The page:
The Netcare Christiaan Barnard Memorial Hospital yesterday opened its doors to patients in its new home, a custom-designed 16-storey facility on Cape Town’s foreshore incorporating state-of-the-art medical technology.
“With the opening, our vision of a world class healthcare facility reflecting the spirit of excellence, innovation and sanctity of life cherished by the hospital’s namesake, Professor Christiaan Barnard, became a reality. We look forward to this new chapter in the hospital’s unfolding story, which has thus far been rich in leading-edge medical advances,” says Dr Richard Friedland, chief executive officer of Netcare.
The hospital’s official launch was celebrated on Saturday, 3 December 2016, to coincide with the 49th anniversary of the world’s first human heart transplant, and tribute was paid to this historic moment in world medicine at the event.
The launch was attended by a number of dignitaries including the MEC for Health in the Western Cape, Dr Nomafrench Mbombo, Cape Town deputy mayor, Alderman Ian Neilson, members of the late Professor Barnard’s family, and surviving members of the first human heart transplant team, among others.
MEC Mbombo and the deputy chairperson of the Netcare board of directors, Thevendrie Brewer, unveiled a plaque dedicated to the memory of Professor Barnard in the hospital foyer. The plaque reads: “Professor Christiaan Barnard achieved international fame for expanding the boundaries of medicine. Barnard was not only committed to furthering medical science, he was also deeply committed to patient care. In this exhibition Netcare honours Barnard the man, and pays tribute to the principles he stood for: science in service of humanity, and patient care in service of the individual. This exhibition is also for all the unsung champions of the healthcare profession. Those who dedicate their lives to these principles; serving the health and wellbeing of the individual to make our world a better place.”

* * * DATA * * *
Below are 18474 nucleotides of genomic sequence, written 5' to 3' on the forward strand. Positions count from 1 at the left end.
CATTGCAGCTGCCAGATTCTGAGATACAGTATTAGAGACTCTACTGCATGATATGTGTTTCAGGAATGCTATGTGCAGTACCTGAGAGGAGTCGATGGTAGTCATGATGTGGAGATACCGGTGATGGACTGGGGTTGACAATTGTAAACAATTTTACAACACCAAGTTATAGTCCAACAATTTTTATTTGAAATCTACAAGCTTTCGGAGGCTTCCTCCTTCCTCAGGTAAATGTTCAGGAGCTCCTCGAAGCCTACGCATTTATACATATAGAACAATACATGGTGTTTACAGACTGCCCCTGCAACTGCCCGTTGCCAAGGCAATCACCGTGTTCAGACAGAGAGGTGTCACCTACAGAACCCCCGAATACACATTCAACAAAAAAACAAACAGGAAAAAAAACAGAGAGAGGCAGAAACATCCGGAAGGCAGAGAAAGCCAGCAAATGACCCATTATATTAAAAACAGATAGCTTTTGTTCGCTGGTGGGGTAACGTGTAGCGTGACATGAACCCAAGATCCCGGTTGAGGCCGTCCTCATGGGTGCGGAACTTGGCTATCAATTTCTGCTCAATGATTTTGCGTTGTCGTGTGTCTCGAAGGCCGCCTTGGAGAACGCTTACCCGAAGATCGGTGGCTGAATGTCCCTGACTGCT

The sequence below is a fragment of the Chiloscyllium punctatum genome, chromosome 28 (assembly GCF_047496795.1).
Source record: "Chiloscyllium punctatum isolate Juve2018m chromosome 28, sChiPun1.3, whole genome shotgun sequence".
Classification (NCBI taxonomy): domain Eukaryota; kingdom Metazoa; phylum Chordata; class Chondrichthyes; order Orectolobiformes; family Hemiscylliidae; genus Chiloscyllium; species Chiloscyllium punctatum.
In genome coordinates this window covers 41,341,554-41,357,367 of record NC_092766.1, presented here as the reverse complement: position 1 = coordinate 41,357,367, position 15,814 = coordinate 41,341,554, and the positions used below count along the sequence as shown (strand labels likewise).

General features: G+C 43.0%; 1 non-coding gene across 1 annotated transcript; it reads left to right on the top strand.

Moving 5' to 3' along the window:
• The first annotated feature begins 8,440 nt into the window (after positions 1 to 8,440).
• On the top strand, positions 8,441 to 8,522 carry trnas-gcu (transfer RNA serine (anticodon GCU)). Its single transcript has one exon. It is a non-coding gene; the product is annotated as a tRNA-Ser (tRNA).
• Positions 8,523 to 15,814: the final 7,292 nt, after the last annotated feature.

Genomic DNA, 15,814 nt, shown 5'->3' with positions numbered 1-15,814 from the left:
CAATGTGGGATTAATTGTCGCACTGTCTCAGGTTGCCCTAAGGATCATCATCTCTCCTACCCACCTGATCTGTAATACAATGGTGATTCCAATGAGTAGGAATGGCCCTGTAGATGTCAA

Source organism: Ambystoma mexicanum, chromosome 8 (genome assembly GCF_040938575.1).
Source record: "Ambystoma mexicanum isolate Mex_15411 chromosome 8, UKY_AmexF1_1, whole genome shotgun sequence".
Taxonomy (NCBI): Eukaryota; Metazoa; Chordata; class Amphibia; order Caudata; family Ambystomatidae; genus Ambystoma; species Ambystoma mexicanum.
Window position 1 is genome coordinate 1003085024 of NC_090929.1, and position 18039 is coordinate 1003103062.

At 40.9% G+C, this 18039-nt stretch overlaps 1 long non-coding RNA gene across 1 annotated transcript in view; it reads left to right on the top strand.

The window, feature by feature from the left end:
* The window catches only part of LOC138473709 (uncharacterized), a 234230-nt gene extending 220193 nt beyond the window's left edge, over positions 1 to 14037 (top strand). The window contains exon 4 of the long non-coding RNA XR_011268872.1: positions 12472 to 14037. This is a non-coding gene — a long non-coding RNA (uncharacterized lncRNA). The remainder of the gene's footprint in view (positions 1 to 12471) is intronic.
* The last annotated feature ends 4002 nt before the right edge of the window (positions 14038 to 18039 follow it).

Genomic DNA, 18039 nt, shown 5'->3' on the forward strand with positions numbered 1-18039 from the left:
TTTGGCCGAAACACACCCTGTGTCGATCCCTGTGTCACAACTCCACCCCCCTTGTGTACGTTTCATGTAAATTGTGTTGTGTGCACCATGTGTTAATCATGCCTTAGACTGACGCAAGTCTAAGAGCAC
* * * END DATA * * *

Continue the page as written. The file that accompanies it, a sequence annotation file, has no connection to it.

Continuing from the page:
Events leading up to the first heart transplantation are also acknowledged in the artwork and artefacts on display throughout the hospital, as is the work of the team who assisted with it.
“The broader role of Mr Hamilton Naki, an uneducated man with extraordinary surgical skills, was at the time hidden from the limelight due to the exclusionary policies of the apartheid regime. We have sought to give Mr Naki the appropriate recognition through the narrative of the hospital’s artwork,” Dr Friedland noted.
“It is our firm belief that the pioneering spirit and medical endeavours for which Professor Barnard is remembered will be carried forward at the new Netcare Christiaan Barnard Memorial Hospital,” he added.
Unveiling the plaque at the official launch of the new Netcare Christiaan Memorial Hospital are, from left to right: Armin Barnard, Deirdre Visser, the deputy chairperson of the Netcare board of directors, Thevendrie Brewer; the Western Cape Health MEC, Nomafrench Mbombo; Lara Barnard, Christiaan Barnard, Karin Berman and Netcare CEO, Dr Richard Friedland.
The contribution of those surviving members of the team involved in the first transplant was recognised at the event with the awarding of the Christiaan Barnard Gold Medal to Dr Cecil Moss, Tollie Lambrechts, Georgie de Klerk and Dene Friedman.
A fifth member of the team, Dr Joseph Ozinsky, was sadly not well enough to attend the event and the award was accepted on his behalf by his son, Max Ozinsky. The Christiaan Barnard Gold Medal was also posthumously awarded to Mr Hamilton Naki, and was accepted by his son, Sizwe Naki.
One striking feature on display in the new hospital is Marco Cianfanelli’s sculpture, Threshold, which is suspended from the roof in the foyer. At the official launch, Cianfanelli described how his sculpture captures the moment when Louis Washkansky, the recipient of the donor heart, had his ailing heart removed and Professor Barnard stared into the empty chest cavity of a living patient.
Cianfanelli also created a large portrait of Professor Barnard which also contains a collage of many portraits of Barnard which were painted by patients of his and sent to him as a sign of their gratitude.
“Ultimately, the sculpture is an impactful expression of hope, the potential for recovery, and the systems of support that allow for healing to occur,” Cianfanelli explained.
Dr Friedland thanked all of the stakeholders who have so hard worked to breathe life into the dream of developing the healthcare facility to world class standards. “As we welcome patients to this new centre of healing, the legacy of Professor Barnard and other medical pioneers will live on through the care and hope that that our hospital represents to them,” he concluded.
Issued by: MNA on behalf of Netcare Christiaan Barnard Memorial Hospital
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